Why Biohackers Verge On Changing The Wellness Industry

Why Biohackers Verge On Changing The Wellness Industry

Credit: Tom Mullen

Daytime view of Lake Geneva from Glion Institute above Montreux, Switzerland

Newspapers and newscasts pump out constant scenarios of a world seething in crisis. Governments which appear to be functioning are covertly on the verge of collapse; climate modifications herald a death knell for life; biotechnology will eliminate food, while wars and political crises ravage our planet.

And yet—according to the ‘Wellness 2030′ report by the Gottlieb Duttweiler Institute of Economic and Social Studies—life expectancy in the U.S. and Europe almost doubled between the years 1900 and 2014 (up from 41 to 76 years in the U.S. and from 43 to 80 years in Europe), extreme poverty in the world diminished from 75% to 10% within the past 70 years and the average work week in Western societies has dropped about one third since 1900. Psychologist and author Steven Pinker even produced a TED talk illustrating how dramatically our global scenario appears to be generally improving.

The Glion Institute for Higher Education is stunningly perched on a steep mountainside above the beautiful city of Montreux in Switzerland (where Quincy Jones and Carlos Santana occasionally jam together while attending the famed annual Jazz Festival adjacent to Lake Geneva). The reputed school hosts several hundred hospitality students each semester. The renovated interior includes a casual modern atmosphere, and students tend both the bar and new restaurant to practice their skills.

Weeks ago at Glion, inside a hillside classroom with a stunning view, a group listened to Mariana Palmeiro—Head of Wellness to Business Executive Education for Glion, and Mary Tabacchi—Ph.D at the Cornell University School of Hotel Administration. They spoke about future trends in the wellness and hospitality industries. They focused on the above-mentioned GDI report titled ‘Wellness 2030: The new techniques of happiness.’ The report makes surprising observations to those unaware of the galloping pace of the industry.

The report includes a prediction that the wellness industry will become an extension of the data economy, where ‘only service providers who speak most directly to our own individual prospects for happiness will prevail.’

Other conclusions are more eye opening.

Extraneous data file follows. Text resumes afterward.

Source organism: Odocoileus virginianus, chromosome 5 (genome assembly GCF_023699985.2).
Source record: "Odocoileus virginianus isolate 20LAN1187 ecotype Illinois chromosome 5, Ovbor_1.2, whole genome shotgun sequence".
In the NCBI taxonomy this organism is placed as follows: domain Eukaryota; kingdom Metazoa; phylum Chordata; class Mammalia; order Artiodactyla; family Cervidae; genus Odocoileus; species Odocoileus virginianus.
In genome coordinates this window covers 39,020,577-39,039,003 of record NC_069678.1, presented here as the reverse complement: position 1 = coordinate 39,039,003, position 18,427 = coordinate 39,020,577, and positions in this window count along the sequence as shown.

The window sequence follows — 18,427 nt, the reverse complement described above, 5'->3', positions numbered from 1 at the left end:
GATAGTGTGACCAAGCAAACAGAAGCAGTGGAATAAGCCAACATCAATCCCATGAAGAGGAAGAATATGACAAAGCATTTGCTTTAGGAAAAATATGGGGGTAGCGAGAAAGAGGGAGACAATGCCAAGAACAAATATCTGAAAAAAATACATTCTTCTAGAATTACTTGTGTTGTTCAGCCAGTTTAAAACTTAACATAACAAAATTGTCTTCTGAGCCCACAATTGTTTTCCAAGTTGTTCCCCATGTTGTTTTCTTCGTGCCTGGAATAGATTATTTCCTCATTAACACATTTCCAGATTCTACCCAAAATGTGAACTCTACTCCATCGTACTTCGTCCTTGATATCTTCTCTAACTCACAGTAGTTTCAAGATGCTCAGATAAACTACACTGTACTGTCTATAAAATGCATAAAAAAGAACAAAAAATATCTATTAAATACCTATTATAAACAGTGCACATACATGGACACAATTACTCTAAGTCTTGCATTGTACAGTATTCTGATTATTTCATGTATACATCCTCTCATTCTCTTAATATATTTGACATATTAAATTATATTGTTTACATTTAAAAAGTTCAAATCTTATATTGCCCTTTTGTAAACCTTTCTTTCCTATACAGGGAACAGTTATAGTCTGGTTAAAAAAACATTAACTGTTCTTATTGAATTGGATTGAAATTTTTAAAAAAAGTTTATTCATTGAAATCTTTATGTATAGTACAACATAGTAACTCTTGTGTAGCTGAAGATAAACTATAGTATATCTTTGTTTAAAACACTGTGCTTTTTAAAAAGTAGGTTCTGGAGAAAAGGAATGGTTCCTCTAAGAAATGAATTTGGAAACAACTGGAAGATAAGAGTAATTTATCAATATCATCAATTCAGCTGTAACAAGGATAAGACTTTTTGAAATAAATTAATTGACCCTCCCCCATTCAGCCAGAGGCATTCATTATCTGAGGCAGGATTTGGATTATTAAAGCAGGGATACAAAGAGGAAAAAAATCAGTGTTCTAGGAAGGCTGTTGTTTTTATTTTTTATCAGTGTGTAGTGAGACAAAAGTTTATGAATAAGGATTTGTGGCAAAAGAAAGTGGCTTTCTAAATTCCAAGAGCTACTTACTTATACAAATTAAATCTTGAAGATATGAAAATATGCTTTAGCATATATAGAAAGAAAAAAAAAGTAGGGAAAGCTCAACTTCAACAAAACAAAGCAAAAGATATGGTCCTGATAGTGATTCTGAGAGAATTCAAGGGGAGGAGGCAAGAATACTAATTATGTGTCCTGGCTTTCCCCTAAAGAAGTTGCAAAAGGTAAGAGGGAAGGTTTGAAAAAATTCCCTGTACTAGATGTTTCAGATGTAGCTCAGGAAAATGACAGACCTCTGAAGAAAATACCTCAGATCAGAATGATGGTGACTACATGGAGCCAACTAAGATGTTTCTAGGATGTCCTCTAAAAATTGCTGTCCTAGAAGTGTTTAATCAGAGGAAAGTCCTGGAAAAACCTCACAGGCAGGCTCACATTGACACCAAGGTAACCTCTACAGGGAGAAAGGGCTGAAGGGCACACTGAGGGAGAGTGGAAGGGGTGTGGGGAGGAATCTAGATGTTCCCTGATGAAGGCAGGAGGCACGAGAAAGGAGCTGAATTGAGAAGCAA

Although apps now exist to monitor our exercise patterns as well as to optimize our breathing and health regimes, the report predicts that the next generation of wellness technology will infiltrate our bodies and change human nature. This relates to biohacking.

‘Biohackers,’ the report explains, are a ‘subculture of people with a whole range of different backgrounds…driven by a pioneering spirit,’ (who) ‘want to liberate themselves from the limitations of nature, age and disease.’ Biohackers, the report continues, are the new ‘pioneers of wellness.’  They will ‘think beyond the classical understanding of wellness’ and want to ‘manipulate our physiology in order to increase our well-being and happiness.’

That’s correct: ‘manipulate our physiology.’

In 1948, the World Health Organization (WHO) defined health as a ‘state of complete physical, mental and social well-being.’ Wellness, according to a classic definition created by Halbert L. Dunn in the 1960’s, is a dynamic process where a human moves toward even higher potentials of functioning. Crudely summarized, health is about waking up and feeling good, while wellness is about deciding to go for a walk in the countryside to feel even better and to improve health.

Happiness, however, relates to a person’s satisfaction with life, their level of joy and their general well being. Intuitively it may seem that better health and wellness always promote happiness, but factors such as genetics, environment, and relationships also impinge on what makes us smile.

In the past century, a significant determinant of our happiness—genetic code—was out of our control. The report indicates that during the 21st century, biotechnology, ‘consciousness technology,’ and ‘biohacking’ may move the needle on how we can influence genes, and our very moods. The language is not vague: ‘The next generation of happiness technologies…go to work directly on our genes or brain cells.’

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